3 Secrets of Fantastic Writing Instruction


What to learn the 3 best ways to get your students to produce their very best writing?  Learn all about them and easy ways to incorporate the secrets into your own writing lessons.

Since today's post is all about secrets, I thought I'd start with one of my own:  I didn't always enjoy teaching writing.  It's true, while I had high hopes of being an amazing writing teacher when I first started my career, I found that despite my teaching attempts, my students were producing pretty lame writing pieces, and it wasn't their fault. Early on, even though I was following the writing process just as it had been prescribed to me, my students were failing. 

Teaching writing was no fun....until, I discovered the 3 secrets of fantastic writing instruction.  Once I figured out the 3 critical ways to turn my reluctant writers into enthusiastic authors, my entire outlook on writing changed.  These days I love teaching writing, my students produce amazing writing pieces and it's all thanks to these 3 secrets... 

Secret #1 - Mentor Texts

The first secret to fantastic writing instruction is reading!  Expose students to mentor texts to help them build a true understanding of the genre.

The first secret to fantastic writing instruction is reading!  That's right, great readers become great writers.  That's why I love exposing students to mentor texts BEFORE they begin writing.  When teaching a unit on Memoir Writing, I love to gather a huge collection of memoir children's books.  Then, during the first days of the unit students read a bunch of different books and answer guided questions about memoirs.  

Start the Memoir Writing Unit with a student of memoir mentor texts.  Students answer guided questions about the memoirs so that they have a true understanding of the genre before writing their own memoir.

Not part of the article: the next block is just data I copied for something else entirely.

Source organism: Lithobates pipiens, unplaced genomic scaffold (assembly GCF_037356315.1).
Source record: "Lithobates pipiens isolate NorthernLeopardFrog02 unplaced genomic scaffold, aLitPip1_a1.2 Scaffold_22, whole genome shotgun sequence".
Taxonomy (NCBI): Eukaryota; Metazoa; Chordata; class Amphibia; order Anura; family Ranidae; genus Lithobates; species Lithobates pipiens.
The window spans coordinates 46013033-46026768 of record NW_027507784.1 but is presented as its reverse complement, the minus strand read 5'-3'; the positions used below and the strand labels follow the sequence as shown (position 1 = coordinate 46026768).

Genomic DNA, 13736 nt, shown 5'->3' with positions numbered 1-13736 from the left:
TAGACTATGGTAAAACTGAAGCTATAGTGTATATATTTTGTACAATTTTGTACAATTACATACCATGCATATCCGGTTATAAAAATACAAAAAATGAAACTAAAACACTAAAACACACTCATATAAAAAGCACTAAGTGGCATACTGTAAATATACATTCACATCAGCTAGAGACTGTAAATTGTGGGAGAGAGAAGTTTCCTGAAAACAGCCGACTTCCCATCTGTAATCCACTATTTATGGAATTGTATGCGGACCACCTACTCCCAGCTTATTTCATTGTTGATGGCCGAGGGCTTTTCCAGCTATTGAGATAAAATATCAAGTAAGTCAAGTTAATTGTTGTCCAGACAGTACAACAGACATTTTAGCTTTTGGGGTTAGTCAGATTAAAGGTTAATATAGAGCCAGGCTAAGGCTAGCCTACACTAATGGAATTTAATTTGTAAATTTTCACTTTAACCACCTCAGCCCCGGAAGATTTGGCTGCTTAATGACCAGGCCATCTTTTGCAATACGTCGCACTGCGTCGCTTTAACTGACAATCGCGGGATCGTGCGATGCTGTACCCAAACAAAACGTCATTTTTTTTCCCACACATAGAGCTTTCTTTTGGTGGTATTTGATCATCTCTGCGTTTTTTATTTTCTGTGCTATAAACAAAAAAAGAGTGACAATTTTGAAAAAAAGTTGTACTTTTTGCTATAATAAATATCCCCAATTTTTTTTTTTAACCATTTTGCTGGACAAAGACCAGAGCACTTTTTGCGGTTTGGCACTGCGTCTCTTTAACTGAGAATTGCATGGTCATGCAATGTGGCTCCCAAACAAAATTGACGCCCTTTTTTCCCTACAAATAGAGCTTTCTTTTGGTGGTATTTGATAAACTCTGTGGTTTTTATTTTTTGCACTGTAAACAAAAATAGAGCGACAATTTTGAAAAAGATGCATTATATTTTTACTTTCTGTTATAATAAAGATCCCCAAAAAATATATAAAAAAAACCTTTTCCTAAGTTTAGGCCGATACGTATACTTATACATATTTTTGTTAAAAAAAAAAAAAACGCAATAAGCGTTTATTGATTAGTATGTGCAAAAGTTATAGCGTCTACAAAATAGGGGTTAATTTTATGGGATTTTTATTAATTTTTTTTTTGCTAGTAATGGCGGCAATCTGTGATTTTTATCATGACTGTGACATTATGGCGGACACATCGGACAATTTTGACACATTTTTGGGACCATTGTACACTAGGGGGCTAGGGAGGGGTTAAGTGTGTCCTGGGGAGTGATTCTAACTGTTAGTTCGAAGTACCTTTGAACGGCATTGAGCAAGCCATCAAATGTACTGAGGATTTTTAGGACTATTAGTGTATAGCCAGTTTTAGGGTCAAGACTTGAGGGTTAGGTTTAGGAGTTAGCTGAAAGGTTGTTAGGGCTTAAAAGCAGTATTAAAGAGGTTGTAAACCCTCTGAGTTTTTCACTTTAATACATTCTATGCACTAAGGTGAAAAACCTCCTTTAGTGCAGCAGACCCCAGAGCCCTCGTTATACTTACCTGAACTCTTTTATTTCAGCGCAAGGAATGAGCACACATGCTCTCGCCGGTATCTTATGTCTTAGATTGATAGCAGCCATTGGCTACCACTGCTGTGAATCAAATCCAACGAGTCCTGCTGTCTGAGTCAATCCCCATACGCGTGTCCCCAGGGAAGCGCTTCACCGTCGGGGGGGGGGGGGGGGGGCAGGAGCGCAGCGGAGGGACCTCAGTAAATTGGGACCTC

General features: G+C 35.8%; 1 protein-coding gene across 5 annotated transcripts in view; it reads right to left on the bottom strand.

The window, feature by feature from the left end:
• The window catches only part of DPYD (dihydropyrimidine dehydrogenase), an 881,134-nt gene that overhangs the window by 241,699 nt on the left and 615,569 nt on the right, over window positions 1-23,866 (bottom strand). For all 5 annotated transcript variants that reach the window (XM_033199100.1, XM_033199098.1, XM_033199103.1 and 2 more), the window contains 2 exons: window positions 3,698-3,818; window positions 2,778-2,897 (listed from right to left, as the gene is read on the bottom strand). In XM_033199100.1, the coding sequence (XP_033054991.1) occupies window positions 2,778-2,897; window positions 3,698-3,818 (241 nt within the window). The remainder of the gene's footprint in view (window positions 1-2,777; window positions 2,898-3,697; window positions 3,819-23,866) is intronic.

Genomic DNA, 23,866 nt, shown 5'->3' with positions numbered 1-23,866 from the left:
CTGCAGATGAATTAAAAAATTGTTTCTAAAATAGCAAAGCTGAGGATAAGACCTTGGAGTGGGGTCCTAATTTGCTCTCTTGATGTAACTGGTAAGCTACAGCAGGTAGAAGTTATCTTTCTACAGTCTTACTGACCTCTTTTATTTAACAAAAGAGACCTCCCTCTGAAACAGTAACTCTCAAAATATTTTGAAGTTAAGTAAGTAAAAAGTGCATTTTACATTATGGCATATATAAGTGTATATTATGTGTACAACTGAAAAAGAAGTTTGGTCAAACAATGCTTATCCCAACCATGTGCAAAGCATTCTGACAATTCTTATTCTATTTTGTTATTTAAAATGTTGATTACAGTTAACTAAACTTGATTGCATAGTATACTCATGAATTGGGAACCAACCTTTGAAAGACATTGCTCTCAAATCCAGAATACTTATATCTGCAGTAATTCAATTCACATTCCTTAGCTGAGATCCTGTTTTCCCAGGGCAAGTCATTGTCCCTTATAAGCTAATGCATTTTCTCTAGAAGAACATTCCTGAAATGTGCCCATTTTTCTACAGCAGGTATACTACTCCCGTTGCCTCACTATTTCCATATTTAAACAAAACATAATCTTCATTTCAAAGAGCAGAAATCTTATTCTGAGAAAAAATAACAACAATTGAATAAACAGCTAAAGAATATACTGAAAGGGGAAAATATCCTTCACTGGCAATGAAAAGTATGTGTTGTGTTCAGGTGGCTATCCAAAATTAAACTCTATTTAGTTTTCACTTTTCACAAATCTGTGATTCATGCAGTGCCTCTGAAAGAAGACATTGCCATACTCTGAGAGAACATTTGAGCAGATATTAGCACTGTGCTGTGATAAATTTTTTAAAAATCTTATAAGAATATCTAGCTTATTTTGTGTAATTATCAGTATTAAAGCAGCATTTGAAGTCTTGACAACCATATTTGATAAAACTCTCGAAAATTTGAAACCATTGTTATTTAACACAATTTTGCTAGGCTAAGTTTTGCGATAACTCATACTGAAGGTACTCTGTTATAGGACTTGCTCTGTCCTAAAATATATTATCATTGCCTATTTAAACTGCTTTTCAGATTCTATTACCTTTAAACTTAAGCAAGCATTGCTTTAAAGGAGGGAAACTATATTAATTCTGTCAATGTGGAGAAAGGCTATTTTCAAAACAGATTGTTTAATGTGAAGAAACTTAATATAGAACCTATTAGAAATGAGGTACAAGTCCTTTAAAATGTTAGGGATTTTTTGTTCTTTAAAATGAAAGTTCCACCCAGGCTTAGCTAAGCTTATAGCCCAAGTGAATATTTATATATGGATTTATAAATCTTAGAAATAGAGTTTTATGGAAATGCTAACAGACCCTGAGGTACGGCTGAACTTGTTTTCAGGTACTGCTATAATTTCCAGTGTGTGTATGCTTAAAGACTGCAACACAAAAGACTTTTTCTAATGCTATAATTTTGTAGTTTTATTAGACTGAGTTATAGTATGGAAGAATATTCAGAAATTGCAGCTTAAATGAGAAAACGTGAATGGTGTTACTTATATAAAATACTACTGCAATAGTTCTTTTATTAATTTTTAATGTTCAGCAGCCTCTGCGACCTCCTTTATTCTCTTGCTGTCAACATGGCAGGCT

Next, they work with a small group to determine unifying characteristics of the memoirs that they read.  Finally, we discuss the genre as a class and students' develop a huge list of critical characteristics of memoirs.  Their exploration into mentor texts provides an extremely strong basis for their own writing.  If you're teaching a Memoir Writing Unit you might consider exposing students to the children's books by Tomie dePaola.

Sometimes, I write my own version of the mentor text.  I actually progress through the entire writing unit myself, first, and then create a writing piece that includes everything I want students to include in their own piece.  At the start of the unit, I have students review the sample that I wrote and chart examples of critical elements of the genre on a graphic organizer.  I include the mentor text right in students' writing packets so that they can reference it during the unit.


Here's an example mentor text that I wrote for a Descriptive Writing Unit.

 I like to couple writing units with my reading units.  So, after we study Native American myths, I have students write their own myth.  Once students have compared and contrasted multiple variations of fables, they write their own fable

Another way to expose students to mentor texts is to read aloud samples throughout the entire writing unit.  I like to start each of the lessons during the Memoir Writing Unit with a short memoir from the book Guys Write for Guys Read.  It's filled with funny stories that showcase the genre and craft of writing.  

When students have a true understanding of the genre they will be writing, they have a solid foundation for the unit. Oh, and don't forget to save student exemplars.  They make the very best samples.  My students LOVE when I share poems written by former students before they write their own poems.  It shows them that if others can do it, so can they!


Secret #2 - Planning

One of the key elements to fantastic writing instruction is providing students with lots of opportunities to PLAN their writing.

Rather than hop right into drafting a writing piece, I love to give students a ton of ways to brainstorm topic ideas and plan their writing.  With a solid topic and plan, the actual writing is SO much easier for students...and we all know that when it's less of a struggle, it's way more enjoyable.

I like to spend a class period or two devoted to giving students an opportunity to determine a topic and begin to plan out their first draft.  It's important to me that students spend time flushing out ideas for what to write about.  I want them to have a strong topic before they begin writing anything. To generate topic ideas I like to have students...